Seattle architect Jesse Milton Warren was born in San Francisco on December 14, 1888. While his formal training is unknown, some reports indicate he received architectural training in New York before returning to San Francisco to gain practical experience as a draftsman. While there he worked for a variety of Bay area firms including Bliss & Faville, Stone & Smith, Oliver & Foulkes, William Curlett & Son, and architect E.J. Vogel.
With experience in hand, Warren traveled through eastern Canada and the Unites States eventually arriving in Seattle around 1910. Reportedly he was employed by the Beezer Brothers and the architectural firm of Thompson & Thompson before forming a short-lived partnership with architect William P. White in 1911. No known projects from the firm of White & Warren have been identified to date.
Most likely due to the urging of his brother, Warren then moved to Victoria, B.C. in 1912. During his time in Victoria, he designed a number of high profile buildings and several residences ranging in size from small Craftsman Bungalows to large, substantial homes for the wealthy. Among his known projects are a factory building for the Canada Mosaic Tile Co. (1912); the Central Building (1913); the Station Hotel (1913); the Pantages Theater (1914); and the Sands Funeral Home (1915). While in Canada, Jesse and his brother, George, were active promoters of Victoria. Both were founding members of the Victoria B.C. Rotary Club and George served as Commissioner of the Victoria and Island Publicity Bureau for over 40 years.
For reasons unknown Jesse moved to Butte, Montana around 1916. With offices in the Daily Bank Building, he designed a 3-story hotel for the Ben Bank Realty Company (1917); and completed plans for the First National Bank (1918) in Marmarth, South Dakota.
By 1919 Warren was back in Seattle with an apparent change in careers, forming his own real estate company; the Warren Realty Company. Quickly rising as a young star among the real estate community, Warren was elected as first Vice President of the Seattle Real Estate Association in 1923, and served as President of the Seattle Gyro Club. By May of 1923, he was appointed sales manager of Gardner J. Gwinn Inc.; one of Seattle’s largest a real estate investment and construction firms. While holding that position for four years, Warren was activity involved in residential construction and promotion throughout the greater Seattle area. He served a chairman for the 1925 “Own Your Home Exposition”, and was president of the Wallingford Commercial Club. Despite his new career, Warren kept his interest in architecture, and in fact received his state architectural license (No. L57) by reciprocity in 1925.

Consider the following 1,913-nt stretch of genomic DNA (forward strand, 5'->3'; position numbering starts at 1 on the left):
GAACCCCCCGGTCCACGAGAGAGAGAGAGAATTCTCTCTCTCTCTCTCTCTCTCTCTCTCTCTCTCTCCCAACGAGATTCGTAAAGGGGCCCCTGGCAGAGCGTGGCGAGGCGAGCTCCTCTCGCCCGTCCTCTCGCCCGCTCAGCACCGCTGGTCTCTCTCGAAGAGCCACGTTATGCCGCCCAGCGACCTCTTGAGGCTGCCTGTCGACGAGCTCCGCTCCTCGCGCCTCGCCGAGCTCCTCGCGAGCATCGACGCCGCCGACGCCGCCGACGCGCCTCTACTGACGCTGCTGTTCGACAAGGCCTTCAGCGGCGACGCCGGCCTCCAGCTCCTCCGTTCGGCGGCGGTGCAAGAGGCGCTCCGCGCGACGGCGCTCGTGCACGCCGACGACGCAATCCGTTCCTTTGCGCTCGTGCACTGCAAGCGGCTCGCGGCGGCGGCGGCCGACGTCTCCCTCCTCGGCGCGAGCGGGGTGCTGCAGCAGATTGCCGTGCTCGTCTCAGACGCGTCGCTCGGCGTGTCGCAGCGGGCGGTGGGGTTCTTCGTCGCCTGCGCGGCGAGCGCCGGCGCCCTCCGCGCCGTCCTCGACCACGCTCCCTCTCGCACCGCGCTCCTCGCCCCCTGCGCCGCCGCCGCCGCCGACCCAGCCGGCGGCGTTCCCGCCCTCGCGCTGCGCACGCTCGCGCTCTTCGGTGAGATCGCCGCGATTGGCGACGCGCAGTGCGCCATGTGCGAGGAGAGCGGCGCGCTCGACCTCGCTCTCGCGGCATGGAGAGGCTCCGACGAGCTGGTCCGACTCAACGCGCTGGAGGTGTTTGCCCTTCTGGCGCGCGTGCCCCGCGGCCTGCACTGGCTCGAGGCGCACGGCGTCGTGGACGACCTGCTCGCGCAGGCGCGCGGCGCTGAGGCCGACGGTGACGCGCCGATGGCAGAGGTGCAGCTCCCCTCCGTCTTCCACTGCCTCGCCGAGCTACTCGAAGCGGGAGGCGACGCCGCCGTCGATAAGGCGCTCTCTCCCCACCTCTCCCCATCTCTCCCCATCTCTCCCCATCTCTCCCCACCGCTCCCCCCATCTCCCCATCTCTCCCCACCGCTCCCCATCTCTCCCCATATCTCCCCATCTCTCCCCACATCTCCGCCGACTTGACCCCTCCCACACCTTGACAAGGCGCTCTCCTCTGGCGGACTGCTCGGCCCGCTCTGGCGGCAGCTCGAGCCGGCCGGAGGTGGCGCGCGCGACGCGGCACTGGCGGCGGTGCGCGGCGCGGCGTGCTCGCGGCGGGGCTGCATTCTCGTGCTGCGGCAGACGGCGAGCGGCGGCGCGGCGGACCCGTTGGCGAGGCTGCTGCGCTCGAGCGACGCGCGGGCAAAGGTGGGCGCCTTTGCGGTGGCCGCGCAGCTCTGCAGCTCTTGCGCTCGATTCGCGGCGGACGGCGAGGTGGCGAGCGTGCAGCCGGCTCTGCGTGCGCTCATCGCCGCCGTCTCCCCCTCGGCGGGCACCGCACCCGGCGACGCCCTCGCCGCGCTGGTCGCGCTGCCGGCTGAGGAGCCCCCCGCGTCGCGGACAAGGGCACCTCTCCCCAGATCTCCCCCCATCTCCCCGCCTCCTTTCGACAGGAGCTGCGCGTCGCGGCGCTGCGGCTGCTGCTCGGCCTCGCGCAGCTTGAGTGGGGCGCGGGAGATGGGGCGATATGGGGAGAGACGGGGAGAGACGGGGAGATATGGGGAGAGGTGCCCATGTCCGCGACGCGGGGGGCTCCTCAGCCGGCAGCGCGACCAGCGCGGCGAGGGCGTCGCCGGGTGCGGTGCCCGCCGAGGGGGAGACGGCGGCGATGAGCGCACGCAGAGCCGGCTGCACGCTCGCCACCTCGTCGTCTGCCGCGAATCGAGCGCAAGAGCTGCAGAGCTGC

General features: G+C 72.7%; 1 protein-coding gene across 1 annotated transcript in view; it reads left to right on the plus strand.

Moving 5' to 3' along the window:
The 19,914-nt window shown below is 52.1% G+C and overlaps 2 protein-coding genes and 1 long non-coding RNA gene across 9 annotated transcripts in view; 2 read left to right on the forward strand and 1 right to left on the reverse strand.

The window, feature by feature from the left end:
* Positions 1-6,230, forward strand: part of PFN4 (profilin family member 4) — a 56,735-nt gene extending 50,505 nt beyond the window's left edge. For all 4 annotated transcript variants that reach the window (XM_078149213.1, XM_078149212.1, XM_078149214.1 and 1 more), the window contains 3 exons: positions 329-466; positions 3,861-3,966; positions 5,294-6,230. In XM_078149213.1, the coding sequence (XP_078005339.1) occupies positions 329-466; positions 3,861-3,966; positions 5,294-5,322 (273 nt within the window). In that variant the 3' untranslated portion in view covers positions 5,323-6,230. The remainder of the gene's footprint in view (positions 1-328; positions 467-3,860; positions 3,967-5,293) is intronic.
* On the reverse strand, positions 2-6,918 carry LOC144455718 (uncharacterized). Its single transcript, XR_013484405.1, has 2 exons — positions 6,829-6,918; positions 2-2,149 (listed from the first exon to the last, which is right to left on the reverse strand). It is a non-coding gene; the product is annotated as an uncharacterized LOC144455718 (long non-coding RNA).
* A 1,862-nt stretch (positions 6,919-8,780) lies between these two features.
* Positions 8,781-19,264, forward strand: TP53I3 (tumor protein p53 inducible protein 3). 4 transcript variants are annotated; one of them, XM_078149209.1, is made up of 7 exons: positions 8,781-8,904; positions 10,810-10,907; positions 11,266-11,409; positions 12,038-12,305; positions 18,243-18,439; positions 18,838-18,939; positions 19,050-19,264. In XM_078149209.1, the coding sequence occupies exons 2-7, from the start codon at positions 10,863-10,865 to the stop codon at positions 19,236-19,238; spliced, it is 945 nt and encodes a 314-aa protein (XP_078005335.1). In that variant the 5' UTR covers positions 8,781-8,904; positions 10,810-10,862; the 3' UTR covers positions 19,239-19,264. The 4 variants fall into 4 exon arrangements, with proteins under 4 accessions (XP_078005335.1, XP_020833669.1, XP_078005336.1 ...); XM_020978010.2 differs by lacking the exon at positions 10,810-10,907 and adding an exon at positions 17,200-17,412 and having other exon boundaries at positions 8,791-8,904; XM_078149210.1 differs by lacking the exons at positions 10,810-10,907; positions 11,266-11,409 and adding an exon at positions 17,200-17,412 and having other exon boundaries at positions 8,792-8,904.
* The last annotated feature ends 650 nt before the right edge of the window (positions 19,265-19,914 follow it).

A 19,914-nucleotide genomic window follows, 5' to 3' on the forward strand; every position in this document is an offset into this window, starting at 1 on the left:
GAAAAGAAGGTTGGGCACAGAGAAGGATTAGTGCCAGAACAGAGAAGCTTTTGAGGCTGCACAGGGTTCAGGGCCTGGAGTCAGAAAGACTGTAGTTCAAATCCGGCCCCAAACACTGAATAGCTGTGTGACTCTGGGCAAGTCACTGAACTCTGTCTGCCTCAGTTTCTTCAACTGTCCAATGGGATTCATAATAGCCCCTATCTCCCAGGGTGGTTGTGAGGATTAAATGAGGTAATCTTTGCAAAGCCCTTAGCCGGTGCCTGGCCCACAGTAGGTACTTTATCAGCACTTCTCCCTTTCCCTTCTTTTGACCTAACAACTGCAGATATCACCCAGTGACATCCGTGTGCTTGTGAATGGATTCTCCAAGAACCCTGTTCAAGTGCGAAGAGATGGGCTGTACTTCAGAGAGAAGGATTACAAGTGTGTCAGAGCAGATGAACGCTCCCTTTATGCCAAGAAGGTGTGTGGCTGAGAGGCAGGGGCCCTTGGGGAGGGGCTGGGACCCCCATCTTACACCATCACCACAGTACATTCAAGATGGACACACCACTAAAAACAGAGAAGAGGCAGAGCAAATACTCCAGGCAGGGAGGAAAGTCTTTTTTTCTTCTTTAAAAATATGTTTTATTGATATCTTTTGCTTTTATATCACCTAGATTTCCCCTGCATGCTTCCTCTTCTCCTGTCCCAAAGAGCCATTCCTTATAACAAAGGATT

The following year, Warren left Gardner Gwinn and reorganized his own real estate firm into a new firm named: Warren, McKernan & Evers. Partners J.W. McKernan and Volney P. Evers, helped Warren open the new business with a capitol stock of $15,000. The firm focused on projects in the University District. Remaining an active proponent of real estate, Warren represented the State of Washington in the “Home Town” oratorical contest at the National Association of Real Estate Boards convention in Tulsa, Oklahoma in 1926 (one of 20 selected nation-wide), and was heavily involved in the Seattle Real Estate Association.
By the mid 1930’s Warren’s partners had moved on and the company was renamed back to the Warren Realty Company. Then in 1937 he formed a new partnership with the Hart Real Estate Company; renaming the business: Warren-MacDonald & Co.
Warren’s return to the architectural profession is marked by a store design he produced for the Hillman Investment Company at 1027-1035 E 65th Street in 1938. Later that year he became business manager for the company. He also designed two small spec houses for Norman Cline (3067 & 3069 63rd Ave S.) in West Seattle (1940).
After the WWII, Warren architectural practice was focused on small efficient homes. Projects include a small minimal traditional style home featured in Pacific Northwest Book of Homes (1947); a simple concrete block ”economy model house” for the 1949 Home Show (4740 34th Ave NE), and several speculative houses for A. J. Mullay (1949-50).
Many of his projects took on Art Deco and Streamlined Moderne characteristics including the Whitworth House (1947-52); Standard Radio (1947); Wedgewood Estates Apartment complex (1948); a remodel of the Barney Brush Buiding (1950); and the Dean Court Apartments (1950).
Warren retired to Santa Barbara, California in 1952 and died there on September 1, 1953.
By Michael Houser, State Architectural Historian - March 2013